Maxime Zyma sponsors "Sida Zéro", an association which has built a care center for persons affected with HIV in a disadvantaged suburb of Libreville.
« I felt I was instilled with a responsibility that went far beyond "mere" sponsoring. »
What is your position in Veolia?
I am a work doctor and head of the Health Division of the Société d'Energie et d'Eau du Gabon (SEEG), a subsidiary of Veolia Eau.
In what circumstances did you discover the association that you are sponsoring today?
The Association Sida Zéro accompanies us in the implementation of our HIV/AIDS action plan. So it is in this setting that we were contacted by Mrs Perpétue NDONG, President of Sida Zéro, requesting support in this project, whose objectives merged with our own. In fact, our program, we have provided for an external aspect targeted at the general population. By this act, we want to assert the civic nature of our enterprise. Yet the cost of the project made it impossible to respond favorably to this funding request.
What made you think about the Veolia Foundation?
I knew a little about the Foundation, but I had never been a sponsor previously. It was Dr Bruno de Buzonnière, Health Director of Veolia Environnement, who advised me to submit the project to the Veolia Foundation.
What are the first visible effects, or preliminary results of your sponsoring?
The Centre d'Appui et d'Accompagnement (C2A) was officially inaugurated in December 2006. Activities began timidly and we expect to reach cruising speed at the end of the first year. However, the center already accommodates several persons living with HIV and conducts early detection.
How has your commitment materialized?
"The "Guide for sponsors" gives details on the level of commitment of the sponsor. It is obvious that very quickly, my commitment went much deeper. From "project sponsor", I turned myself into a "project leader". I felt I was instilled with a responsibility that went far beyond "mere" sponsoring. I want to remind everyone that many grants were needed for this project. I thus assisted Sida Zéro in processing these financing applications with other structures. Today, I have decided to intensify my involvement and to become a member of Sida Zéro".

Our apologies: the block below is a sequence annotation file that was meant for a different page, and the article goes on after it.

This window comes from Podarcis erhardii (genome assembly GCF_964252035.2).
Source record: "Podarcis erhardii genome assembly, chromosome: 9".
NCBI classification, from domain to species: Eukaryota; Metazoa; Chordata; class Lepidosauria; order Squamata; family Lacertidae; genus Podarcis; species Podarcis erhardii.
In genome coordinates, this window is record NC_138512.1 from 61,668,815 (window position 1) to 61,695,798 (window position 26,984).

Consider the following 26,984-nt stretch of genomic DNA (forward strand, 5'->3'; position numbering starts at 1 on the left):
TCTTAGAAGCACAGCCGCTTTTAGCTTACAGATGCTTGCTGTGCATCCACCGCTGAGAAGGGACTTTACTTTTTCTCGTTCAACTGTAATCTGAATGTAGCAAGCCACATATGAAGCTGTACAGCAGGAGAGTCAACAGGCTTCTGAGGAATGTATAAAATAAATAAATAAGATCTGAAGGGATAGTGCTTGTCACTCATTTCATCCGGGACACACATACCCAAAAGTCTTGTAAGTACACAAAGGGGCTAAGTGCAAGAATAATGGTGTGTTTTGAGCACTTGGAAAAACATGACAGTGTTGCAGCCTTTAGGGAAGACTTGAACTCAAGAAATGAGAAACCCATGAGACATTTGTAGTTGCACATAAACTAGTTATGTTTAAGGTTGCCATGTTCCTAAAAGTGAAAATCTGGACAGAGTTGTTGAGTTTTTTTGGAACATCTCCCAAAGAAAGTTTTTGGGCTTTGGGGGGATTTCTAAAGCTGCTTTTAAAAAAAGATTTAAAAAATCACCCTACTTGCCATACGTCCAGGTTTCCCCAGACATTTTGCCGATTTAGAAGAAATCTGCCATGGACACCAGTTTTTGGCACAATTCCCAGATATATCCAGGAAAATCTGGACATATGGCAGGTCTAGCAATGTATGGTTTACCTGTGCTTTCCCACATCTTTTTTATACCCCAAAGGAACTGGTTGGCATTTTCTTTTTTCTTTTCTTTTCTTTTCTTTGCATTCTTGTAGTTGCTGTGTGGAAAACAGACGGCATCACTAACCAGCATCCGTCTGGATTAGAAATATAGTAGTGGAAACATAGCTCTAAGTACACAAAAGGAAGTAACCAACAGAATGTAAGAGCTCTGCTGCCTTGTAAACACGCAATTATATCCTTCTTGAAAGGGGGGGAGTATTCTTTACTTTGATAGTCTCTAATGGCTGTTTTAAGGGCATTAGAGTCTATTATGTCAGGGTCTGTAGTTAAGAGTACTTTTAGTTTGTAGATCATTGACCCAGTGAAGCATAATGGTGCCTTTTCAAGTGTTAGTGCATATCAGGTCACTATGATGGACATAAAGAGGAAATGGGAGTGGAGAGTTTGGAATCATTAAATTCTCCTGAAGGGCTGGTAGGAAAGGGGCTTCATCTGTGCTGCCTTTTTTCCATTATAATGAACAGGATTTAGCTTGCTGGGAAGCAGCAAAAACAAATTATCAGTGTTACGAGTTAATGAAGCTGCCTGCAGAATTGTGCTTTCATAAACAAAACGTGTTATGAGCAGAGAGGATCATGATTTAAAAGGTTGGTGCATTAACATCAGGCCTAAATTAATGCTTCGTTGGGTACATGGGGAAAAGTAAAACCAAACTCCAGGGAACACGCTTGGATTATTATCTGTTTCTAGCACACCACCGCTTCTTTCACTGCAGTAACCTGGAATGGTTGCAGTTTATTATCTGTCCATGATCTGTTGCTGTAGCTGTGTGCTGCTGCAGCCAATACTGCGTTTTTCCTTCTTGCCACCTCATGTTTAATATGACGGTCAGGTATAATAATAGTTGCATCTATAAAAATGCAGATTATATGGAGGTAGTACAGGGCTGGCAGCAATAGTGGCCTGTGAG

Why do you engage in sponsoring? What does it offer you?
That's a difficult question. Whenever I have the opportunity to do something for the most vulnerable people, I simply don't ask any questions...
I have to admit that for myself, it has been a magnificent experience to make myself useful professionally and extremely gratifying personally.
LEARN MORE ABOUT THE PROJECT SUPPORTED
> Sida Zéro
Construction and fitting out of a center for combating AIDS in Libreville.
Interview of Denisse Ike sponsor of the association « Northern Illinois Food Bank »
The opportunity to directly impact the communities in our area piqued my interest."
Denisse Ike sponsors the non-profit organisation "Northern Illinois Food Bank", which distributes over 12,000 metric tons of food every year to people living under the poverty threshold in the suburbs of Chicago.
What is your role in Veolia?
I am the Marketing & Communications Assistant Director for Veolia Environmental Services North America Corp., located in Chicago, IL.
Under what circumstances you discovered the project you are sponsoring today?
The organization called my office, looking for a corporate communications contact person and requested a donation. The opportunity to directly impact the communities in our area piqued my interest. We scheduled a meeting, followed by a tour of their facility in St. Charles, Illinois. It was then that we learned that Northern Illinois Food Bank is a non-profit organization that receives donated food and grocery products from retailers, manufacturers, corporations and community resources and distributes it through more than 520 food assistance sites to help the 262,565 people living in poverty in northern Illinois. The Northern Illinois Food Bank provides food assistance to 37,400 different people each week.
Could you give us concrete examples of your actions?
I have been working with the Northern Illinois Food Bank and Veolia Environmental Services North America to engage our employees in community outreach programs. We participate in Mobile Food Pantries and organize company volunteer participation to help feed the hungry in our area.
Why did you go into sponsoring?
It's a vehicle to reach out to the communities in our area and make a difference for thousands of families in need. It is also a very rewarding experience, to be able to help thousands of people and make a difference in their lives. In a nation that is so prosperous and wealthy it is hard to believe that nearly 35 million Americans are threatened by hunger, including 13 million children.
LEARN MORE ABOUT THE PROJECT SUPPORTED
> Northern Illinois Food Bank
Development of food aid distribution in the suburbs of Chicago thanks to vehicles adapted to all drivers.